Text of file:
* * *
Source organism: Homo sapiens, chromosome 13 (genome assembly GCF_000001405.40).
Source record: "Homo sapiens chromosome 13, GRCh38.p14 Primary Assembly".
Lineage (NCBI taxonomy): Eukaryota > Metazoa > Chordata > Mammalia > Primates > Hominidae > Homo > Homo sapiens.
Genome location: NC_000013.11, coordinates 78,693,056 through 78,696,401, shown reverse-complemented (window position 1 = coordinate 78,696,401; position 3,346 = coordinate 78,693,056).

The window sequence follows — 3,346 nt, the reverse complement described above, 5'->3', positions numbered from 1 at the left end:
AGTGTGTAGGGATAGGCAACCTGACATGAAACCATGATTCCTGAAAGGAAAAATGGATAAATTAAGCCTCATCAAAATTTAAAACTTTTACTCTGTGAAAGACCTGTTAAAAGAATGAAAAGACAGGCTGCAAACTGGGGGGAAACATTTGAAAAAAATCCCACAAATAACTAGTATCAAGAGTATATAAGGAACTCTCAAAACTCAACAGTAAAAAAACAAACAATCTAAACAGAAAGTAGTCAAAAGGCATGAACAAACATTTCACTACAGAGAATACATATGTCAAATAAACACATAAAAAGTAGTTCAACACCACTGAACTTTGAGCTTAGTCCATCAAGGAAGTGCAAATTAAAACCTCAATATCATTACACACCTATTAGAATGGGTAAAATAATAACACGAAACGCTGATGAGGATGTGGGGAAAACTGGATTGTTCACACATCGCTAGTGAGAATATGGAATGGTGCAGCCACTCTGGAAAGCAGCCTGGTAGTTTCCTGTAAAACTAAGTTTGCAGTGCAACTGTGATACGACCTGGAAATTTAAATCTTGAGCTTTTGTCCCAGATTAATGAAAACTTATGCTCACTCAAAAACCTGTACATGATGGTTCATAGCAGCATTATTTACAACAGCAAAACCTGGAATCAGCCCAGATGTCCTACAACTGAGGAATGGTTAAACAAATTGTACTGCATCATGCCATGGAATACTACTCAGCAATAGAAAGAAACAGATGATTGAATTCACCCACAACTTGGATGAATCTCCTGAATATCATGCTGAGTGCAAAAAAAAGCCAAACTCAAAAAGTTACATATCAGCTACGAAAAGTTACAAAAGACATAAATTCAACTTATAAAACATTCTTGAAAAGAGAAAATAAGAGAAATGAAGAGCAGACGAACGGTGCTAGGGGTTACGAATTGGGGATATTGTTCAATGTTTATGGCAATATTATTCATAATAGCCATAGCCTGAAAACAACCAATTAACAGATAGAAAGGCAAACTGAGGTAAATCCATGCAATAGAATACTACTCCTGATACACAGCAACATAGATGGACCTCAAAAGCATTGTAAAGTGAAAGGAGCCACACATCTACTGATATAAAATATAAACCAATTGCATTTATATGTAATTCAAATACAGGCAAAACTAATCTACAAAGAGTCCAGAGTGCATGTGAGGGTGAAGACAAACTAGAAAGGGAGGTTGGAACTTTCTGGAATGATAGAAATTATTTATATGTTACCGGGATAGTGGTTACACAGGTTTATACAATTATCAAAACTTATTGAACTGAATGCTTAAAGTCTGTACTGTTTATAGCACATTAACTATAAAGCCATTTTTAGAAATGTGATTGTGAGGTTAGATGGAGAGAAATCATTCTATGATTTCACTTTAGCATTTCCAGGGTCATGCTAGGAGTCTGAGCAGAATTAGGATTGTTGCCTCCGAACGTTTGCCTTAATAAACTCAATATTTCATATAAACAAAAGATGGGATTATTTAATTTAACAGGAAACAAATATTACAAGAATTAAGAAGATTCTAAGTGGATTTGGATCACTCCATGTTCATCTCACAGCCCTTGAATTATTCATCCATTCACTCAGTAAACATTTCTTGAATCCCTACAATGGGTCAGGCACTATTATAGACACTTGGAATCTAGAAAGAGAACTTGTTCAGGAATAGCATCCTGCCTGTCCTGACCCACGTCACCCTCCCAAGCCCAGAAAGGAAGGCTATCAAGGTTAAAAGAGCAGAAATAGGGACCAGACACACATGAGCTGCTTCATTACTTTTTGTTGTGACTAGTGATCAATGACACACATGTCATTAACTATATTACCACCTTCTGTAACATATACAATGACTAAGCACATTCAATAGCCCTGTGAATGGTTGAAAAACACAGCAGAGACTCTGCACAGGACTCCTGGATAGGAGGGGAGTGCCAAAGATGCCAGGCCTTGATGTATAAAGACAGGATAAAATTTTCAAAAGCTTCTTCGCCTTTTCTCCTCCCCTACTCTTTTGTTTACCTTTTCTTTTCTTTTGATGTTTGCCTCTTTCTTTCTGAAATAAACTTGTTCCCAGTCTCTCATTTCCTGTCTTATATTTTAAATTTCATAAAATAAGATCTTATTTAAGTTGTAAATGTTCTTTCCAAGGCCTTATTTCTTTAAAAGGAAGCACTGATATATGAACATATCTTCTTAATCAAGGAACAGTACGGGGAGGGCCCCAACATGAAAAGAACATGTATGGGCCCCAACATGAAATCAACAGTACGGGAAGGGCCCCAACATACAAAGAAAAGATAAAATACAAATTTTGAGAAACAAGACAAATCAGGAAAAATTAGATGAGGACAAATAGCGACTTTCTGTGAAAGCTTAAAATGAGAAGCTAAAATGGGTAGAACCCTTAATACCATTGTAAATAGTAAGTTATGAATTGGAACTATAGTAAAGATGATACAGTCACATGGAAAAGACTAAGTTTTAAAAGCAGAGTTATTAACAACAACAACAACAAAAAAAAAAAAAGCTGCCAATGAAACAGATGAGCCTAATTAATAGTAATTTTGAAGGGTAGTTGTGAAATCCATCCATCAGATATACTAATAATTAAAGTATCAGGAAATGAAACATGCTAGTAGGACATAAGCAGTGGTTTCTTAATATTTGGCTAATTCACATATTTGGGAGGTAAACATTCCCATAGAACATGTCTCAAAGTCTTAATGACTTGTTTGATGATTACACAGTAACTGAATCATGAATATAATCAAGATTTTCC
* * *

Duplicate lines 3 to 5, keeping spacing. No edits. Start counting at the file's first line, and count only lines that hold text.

Lineage (NCBI taxonomy): Eukaryota > Metazoa > Chordata > Mammalia > Primates > Hominidae > Homo > Homo sapiens.
Genome location: NC_000013.11, coordinates 78,693,056 through 78,696,401, shown reverse-complemented (window position 1 = coordinate 78,696,401; position 3,346 = coordinate 78,693,056).

The window sequence follows — 3,346 nt, the reverse complement described above, 5'->3', positions numbered from 1 at the left end: